Mayor must lean heavily on staff

As a former deputy mayor in another city who is not a candidate for the job, I wish to present the following observations on the job description presented by the ad hoc committee regarding the next mayor.

As a former deputy mayor in another city who is not a candidate for the  job, I wish to present the following observations on the job description presented by the ad hoc committee regarding the next mayor.

But before I do, I wish to thank Charlie for his public service for 12 of the last 15 years and wish him well on his political retirement.

While their recommendations are strong they are describing the attributes of the chief administrator, not the chief politician.  It is no accident that the mayor only gets a three-year term and is paid a rate at the level of a custodian.  The mayor is paid only for his/her political skill and leadership representing the electorate, part of which includes confidence and communication skills but, first and foremost, their political acumen.

Political acumen is simply what it takes to get elected.  The defeat road is littered with candidates with some or all of the attributes on the ad hoc list, but no clue how to go about being elected. On the other hand, Ralph Klein, a highschool dropout, with strong media savvy became one of Calgary’s most effective mayors.  His credo “figure out what people are thinking and get out in front of the parade and lead it” is a perfect definition.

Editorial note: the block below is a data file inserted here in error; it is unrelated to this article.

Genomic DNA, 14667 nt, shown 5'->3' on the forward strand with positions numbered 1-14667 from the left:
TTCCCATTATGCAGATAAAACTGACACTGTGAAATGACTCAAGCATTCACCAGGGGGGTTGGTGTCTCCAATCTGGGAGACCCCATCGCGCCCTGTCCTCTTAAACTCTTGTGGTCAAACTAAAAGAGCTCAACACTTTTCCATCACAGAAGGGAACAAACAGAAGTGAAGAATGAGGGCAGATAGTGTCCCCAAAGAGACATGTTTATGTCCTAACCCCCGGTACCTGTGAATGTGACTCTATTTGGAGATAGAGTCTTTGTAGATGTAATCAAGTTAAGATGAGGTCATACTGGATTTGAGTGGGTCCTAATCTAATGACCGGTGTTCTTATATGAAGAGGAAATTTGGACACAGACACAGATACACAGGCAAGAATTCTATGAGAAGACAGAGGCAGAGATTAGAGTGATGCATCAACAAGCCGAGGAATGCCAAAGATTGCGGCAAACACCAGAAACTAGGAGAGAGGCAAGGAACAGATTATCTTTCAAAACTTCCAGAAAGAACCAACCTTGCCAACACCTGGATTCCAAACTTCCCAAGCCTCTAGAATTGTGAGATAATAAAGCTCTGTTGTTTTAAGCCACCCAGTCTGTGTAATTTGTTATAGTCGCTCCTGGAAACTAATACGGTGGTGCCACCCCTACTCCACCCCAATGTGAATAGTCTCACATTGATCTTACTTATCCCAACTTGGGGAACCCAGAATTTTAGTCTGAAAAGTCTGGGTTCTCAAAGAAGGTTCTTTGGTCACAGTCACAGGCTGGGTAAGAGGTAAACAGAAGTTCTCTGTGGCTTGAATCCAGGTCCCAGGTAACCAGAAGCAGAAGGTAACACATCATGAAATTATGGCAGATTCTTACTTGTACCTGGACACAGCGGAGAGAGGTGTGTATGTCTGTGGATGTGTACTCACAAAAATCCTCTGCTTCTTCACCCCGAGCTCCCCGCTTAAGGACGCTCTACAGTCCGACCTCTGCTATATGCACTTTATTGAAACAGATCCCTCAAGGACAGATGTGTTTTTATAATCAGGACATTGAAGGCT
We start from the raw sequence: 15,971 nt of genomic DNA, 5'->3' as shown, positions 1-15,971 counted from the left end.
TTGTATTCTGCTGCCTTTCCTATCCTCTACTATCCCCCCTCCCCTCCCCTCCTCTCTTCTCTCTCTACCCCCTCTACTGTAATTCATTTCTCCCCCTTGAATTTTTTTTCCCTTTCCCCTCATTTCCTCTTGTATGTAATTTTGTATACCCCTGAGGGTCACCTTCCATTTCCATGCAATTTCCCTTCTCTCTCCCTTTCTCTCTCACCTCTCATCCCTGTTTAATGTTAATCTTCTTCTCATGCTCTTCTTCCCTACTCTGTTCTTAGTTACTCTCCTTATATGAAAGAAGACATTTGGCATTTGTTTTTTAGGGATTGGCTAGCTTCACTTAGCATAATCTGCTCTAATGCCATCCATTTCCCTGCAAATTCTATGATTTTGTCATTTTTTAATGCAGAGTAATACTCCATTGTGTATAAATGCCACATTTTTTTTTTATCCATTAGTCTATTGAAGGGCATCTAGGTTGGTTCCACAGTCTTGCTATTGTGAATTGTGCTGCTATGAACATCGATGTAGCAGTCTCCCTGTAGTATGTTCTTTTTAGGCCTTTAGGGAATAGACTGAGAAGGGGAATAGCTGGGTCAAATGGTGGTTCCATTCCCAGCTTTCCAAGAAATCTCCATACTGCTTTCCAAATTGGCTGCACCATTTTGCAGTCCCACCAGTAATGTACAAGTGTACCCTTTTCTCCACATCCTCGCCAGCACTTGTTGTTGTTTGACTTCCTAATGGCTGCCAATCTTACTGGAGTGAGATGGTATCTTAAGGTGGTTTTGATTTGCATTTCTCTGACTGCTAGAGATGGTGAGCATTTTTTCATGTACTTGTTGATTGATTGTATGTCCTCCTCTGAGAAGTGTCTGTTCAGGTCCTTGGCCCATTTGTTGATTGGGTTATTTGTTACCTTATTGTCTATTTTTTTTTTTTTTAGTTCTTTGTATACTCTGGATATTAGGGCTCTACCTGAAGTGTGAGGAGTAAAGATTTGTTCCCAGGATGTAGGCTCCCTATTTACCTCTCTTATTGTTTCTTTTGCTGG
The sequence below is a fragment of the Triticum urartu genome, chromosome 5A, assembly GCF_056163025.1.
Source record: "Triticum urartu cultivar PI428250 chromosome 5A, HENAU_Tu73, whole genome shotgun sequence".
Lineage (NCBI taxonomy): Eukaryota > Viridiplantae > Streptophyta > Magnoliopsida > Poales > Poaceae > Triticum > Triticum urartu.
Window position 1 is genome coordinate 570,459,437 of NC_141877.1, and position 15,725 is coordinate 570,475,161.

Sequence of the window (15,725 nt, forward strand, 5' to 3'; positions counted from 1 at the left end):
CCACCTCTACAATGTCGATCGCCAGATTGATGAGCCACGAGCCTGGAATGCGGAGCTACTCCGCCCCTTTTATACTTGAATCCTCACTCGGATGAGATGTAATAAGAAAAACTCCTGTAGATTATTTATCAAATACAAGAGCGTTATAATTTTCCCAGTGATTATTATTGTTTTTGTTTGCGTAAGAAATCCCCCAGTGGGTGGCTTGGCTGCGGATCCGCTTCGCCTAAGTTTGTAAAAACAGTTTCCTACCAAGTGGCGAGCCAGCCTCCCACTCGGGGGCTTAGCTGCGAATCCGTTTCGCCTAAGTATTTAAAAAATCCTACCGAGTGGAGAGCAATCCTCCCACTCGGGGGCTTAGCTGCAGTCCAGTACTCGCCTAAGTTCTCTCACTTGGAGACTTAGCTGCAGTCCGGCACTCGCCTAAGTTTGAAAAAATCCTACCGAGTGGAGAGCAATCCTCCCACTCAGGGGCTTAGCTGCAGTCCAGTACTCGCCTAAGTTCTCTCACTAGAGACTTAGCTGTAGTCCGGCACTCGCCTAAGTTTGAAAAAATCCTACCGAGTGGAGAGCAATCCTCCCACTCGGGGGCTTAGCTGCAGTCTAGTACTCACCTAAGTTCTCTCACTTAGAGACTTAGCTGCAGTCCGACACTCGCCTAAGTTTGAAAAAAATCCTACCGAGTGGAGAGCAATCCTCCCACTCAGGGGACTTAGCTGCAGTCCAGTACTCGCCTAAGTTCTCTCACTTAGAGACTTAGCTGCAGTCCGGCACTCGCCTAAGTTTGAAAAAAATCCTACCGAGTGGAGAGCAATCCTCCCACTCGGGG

A major component of political acumen is motivation on so many levels.  After motivating enough voter  support to be elected, one must be able to motivate both council and staff to support one’s vision.  It is difficult to convince the city-wide elected council with, in some cases, more votes than the mayor that they should follow the mayor’s lead.

If one is a good motivator one can work with the majority at all times to implement one’s vision. Since you don’t necessarily have a deep understanding of all aspects of administration you must lean heavily on the staff expertise to guide you. If it is missing, you must develop a strategy to either hire  experts or enlist the public to help via the committee route.

Yes, you have to have the basics of  finances down, but you have to rely on your chief financial officer to get the financial house in order. The mayor’s job is to work with the chief administrative officer and council to fill the position with a manager with “deep understanding” of the job.

It will be a challenge to the next mayor because during the same decade of uncertain political leadership we have gone through the same number of  chief  administrators.  No wonder the staff  and council are seen to be having difficulties with direction  because of inconsistent leadership.  I don’t know of any community that has gone through so much uncertainty with both crucial positions revolving over the same period of time.

In agreeing with the committee regarding the “transitional moment” in our economic history I trust that they will accept that the role of mayor is different than corporate president.  I know that we agree that “We must look for new ways to look forward.”

Most of all, we must end this political and administrative uncertainty if we are, in fact, to succeed as a community.

Sterling Campbell

Campbell River